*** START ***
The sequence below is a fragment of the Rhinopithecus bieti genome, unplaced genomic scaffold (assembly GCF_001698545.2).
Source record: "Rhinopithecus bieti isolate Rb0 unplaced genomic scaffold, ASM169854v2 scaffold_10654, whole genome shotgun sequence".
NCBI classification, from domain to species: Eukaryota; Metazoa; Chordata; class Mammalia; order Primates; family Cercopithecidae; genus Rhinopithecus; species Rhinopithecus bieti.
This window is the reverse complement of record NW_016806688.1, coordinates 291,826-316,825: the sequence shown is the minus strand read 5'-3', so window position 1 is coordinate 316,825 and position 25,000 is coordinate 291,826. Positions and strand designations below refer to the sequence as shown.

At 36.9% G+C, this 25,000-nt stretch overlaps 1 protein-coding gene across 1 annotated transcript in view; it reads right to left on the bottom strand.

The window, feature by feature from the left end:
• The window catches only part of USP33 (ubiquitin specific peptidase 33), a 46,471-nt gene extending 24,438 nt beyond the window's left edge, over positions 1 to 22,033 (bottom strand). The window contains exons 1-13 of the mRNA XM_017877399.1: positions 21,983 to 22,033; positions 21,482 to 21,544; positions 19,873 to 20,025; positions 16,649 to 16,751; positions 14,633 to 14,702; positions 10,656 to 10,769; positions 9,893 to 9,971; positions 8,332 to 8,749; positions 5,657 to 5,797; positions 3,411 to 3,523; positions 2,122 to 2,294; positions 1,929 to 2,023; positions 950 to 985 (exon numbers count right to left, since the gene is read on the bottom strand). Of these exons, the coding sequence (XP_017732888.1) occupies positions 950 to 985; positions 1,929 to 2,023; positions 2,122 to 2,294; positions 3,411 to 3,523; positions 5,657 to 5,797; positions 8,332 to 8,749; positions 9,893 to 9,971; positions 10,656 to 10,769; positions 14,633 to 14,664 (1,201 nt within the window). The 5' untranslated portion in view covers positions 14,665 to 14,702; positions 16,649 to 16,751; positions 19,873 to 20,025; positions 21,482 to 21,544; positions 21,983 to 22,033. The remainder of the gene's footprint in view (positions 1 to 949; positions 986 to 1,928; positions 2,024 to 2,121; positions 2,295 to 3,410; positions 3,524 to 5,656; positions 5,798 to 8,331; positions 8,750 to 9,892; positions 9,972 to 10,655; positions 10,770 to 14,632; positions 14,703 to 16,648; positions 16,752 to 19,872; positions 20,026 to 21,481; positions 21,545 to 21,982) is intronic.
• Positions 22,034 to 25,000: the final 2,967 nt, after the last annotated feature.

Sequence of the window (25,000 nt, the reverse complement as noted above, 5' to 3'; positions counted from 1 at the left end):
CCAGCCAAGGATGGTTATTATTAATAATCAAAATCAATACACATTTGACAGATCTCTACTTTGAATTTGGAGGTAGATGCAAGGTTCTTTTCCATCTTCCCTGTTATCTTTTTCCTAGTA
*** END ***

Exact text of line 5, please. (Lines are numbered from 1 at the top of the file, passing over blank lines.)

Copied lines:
At 36.9% G+C, this 25,000-nt stretch overlaps 1 protein-coding gene across 1 annotated transcript in view; it reads right to left on the bottom strand.